References need not be cited in text. When they are, number citations on the line, in square brackets inside the punctuation. Multiple references are each numbered with separate brackets. When citing a section in a book, please give the relevant page numbers. In text, refer simply to the reference number. Do not use “Ref.” or “reference” except at the beginning of a sentence: “Reference  shows ... .” Please do not use automatic endnotes in Word, rather, type the reference list at the end of the paper using the “References” style.
Reference numbers are set flush left and form a column of their own, hanging out beyond the body of the reference. The reference numbers are on the line, enclosed in square brackets. In all references, the given name of the author or editor is abbreviated to the initial only and precedes the last name. Use them all; use et al. only if names are not given. Use commas around Jr., Sr., and III in names. Abbreviate conference titles. When citing journal transactions, provide the issue number, page range, volume number, year, and/or month if available. When referencing a patent, provide the day and the month of issue, or application. References may not include all information; please obtain and include relevant information. Do not combine references. There must be only one reference with each number. If there is a URL included with the print reference, it can be included at the end of the reference.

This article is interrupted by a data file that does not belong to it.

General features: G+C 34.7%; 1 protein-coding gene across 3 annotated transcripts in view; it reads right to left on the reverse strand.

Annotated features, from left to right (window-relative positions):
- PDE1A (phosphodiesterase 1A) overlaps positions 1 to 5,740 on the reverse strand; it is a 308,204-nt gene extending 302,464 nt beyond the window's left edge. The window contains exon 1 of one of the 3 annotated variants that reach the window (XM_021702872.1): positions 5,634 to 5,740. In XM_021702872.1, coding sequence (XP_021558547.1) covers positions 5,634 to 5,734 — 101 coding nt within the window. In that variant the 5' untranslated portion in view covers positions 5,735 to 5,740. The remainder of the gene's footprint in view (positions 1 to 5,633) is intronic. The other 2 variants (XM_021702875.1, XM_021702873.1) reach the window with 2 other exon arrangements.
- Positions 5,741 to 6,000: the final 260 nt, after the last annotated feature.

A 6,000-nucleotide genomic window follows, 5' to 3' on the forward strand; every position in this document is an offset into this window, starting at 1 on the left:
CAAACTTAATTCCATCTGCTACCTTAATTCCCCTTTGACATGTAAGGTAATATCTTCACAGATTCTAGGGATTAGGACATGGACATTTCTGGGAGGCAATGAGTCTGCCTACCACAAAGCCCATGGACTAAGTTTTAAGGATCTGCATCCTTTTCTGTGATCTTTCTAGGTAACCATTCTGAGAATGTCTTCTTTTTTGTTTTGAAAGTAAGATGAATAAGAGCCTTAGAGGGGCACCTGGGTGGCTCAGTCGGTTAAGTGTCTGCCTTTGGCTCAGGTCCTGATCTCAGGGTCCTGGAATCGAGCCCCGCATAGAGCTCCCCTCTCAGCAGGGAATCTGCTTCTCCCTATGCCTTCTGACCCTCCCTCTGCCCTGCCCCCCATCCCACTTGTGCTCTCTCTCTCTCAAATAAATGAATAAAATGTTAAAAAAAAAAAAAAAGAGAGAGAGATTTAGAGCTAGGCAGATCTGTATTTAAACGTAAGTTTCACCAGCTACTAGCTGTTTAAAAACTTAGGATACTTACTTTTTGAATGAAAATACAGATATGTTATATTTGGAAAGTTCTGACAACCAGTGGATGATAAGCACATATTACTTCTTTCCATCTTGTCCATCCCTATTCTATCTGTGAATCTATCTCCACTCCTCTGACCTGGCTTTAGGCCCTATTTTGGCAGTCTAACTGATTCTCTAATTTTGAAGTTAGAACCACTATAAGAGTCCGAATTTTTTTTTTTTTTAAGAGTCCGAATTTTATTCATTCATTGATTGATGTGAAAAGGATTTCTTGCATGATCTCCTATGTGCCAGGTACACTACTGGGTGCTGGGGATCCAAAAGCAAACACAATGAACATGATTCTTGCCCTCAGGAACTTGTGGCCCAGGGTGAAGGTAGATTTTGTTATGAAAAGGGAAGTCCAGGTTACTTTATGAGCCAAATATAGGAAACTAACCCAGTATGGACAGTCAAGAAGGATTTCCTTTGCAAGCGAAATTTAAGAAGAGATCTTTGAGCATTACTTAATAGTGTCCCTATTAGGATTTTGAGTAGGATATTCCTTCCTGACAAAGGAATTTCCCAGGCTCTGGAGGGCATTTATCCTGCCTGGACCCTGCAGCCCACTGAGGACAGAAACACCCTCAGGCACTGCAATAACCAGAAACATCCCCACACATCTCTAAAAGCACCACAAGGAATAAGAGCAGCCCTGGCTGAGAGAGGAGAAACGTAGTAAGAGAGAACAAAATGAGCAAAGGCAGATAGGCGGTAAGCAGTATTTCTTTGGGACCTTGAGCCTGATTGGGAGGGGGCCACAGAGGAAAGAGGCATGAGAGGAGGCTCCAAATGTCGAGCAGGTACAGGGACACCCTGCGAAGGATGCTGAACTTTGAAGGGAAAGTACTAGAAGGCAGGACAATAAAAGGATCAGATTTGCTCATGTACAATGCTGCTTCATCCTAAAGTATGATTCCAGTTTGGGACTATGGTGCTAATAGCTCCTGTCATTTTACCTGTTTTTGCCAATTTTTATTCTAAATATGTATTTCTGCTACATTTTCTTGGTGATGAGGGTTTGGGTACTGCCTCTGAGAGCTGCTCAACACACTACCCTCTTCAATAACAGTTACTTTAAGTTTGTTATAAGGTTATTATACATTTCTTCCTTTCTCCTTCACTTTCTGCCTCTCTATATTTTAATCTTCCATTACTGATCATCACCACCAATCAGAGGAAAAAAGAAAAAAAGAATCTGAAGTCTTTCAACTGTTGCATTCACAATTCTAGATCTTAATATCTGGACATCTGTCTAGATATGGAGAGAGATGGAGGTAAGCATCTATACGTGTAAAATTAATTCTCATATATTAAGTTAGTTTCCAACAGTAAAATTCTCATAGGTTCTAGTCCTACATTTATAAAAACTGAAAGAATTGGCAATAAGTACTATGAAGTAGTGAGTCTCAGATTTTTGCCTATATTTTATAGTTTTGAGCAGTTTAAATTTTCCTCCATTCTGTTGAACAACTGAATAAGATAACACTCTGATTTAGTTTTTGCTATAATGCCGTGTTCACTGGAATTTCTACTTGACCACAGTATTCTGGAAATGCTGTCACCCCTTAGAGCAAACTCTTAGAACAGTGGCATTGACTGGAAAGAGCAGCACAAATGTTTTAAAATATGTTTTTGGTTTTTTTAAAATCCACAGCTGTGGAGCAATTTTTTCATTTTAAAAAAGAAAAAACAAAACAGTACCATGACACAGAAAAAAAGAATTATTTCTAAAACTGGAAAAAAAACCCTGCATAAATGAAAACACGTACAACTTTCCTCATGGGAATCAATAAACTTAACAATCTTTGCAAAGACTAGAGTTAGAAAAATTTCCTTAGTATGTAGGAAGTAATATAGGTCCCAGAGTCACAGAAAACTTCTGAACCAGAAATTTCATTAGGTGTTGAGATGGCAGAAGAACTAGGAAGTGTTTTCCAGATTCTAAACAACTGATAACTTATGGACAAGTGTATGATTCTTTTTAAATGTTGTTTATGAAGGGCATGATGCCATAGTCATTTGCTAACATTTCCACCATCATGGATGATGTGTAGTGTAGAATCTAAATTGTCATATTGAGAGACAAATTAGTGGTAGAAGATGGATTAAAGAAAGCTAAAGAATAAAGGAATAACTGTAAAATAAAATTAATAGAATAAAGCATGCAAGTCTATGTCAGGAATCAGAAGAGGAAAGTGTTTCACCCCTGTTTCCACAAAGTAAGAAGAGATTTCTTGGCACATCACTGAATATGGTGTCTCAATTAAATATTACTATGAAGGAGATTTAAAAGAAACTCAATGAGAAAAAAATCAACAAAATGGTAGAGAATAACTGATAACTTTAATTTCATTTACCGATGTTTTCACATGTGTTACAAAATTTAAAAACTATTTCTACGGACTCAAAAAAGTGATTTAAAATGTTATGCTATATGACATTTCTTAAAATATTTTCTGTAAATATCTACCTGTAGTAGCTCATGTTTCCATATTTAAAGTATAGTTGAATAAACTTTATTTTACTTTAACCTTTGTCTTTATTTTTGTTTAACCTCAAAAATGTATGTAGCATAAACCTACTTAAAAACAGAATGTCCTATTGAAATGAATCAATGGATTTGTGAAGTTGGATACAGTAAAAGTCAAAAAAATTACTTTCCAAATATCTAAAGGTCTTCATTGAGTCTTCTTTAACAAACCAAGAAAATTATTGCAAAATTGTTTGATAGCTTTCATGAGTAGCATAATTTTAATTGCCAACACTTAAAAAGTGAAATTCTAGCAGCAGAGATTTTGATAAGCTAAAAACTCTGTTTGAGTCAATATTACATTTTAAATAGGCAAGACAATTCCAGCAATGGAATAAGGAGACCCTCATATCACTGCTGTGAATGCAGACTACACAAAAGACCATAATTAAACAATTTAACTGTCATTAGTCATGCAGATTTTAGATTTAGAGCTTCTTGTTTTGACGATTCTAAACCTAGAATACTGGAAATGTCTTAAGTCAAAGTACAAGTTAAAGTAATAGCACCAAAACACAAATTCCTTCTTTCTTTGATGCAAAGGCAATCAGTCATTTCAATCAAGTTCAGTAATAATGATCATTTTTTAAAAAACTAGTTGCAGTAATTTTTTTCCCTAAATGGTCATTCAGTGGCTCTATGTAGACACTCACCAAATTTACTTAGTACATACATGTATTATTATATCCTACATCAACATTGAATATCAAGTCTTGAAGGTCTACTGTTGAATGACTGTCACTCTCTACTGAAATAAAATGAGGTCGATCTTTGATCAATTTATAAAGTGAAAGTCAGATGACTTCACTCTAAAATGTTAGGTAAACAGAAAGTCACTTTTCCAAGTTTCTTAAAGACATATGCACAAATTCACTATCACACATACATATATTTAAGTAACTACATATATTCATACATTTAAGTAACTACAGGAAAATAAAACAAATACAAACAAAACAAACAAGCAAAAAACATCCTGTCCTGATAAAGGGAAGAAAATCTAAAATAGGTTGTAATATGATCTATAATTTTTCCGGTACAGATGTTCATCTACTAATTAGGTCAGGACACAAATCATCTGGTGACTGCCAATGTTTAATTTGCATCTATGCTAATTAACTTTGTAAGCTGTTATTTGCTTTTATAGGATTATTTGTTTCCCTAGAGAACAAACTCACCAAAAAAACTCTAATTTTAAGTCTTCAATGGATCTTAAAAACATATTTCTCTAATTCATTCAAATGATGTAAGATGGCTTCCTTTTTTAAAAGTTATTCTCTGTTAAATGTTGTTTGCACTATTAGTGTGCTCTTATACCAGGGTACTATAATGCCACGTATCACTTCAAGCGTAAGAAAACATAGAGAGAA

Other than books, capitalize only the first word in a paper title, except for proper nouns and element symbols. For papers published in translation journals, please give the English citation first, followed by the original foreign-language citation See the end of this document for formats and examples of common references.
Number footnotes separately in superscripts (Insert | Footnote). Place the actual footnote at the bottom of the column in which it is cited; do not put footnotes in the reference list (endnotes). Use letters for table footnotes (see Table I).
V. SOME COMMON MISTAKES
The word “data” is plural, not singular. The subscript for the permeability of vacuum µ0 is zero, not a lowercase letter “o.” The term for residual magnetization is “remanence”; the adjective is “remanent”; do not write “remnance” or “remnant.” Use the word “micrometer” instead of “micron.” A graph within a graph is an “inset,” not an “insert.” The word “alternatively” is preferred to the word “alternately” (unless you really mean something that alternates). Use the word “whereas” instead of “while” (unless you are referring to simultaneous events). Do not use the word “essentially” to mean “approximately” or “effectively.” Do not use the word “issue” as a euphemism for “problem.” When compositions are not specified, separate chemical symbols by en-dashes; for example, “NiMn” indicates the intermetallic compound Ni0.5Mn0.5 whereas “Ni–Mn” indicates an alloy of some composition NixMn1-x.
Be aware of the different meanings of the homophones “affect” (usually a verb) and “effect” (usually a noun), “complement” and “compliment,” “discreet” and “discrete,” “principal” (e.g., “principal investigator”) and “principle” (e.g., “principle of measurement”). Do not confuse “imply” and “infer.”
Prefixes such as “non,” “sub,” “micro,” “multi,” and “ultra” are not independent words; they should be joined to the words they modify, usually without a hyphen. There is no period after the “et” in the Latin abbreviation “et al.” (it is also italicized). The abbreviation “i.e.,” means “that is,” and the abbreviation “e.g.,” means “for example” (these abbreviations are not italicized).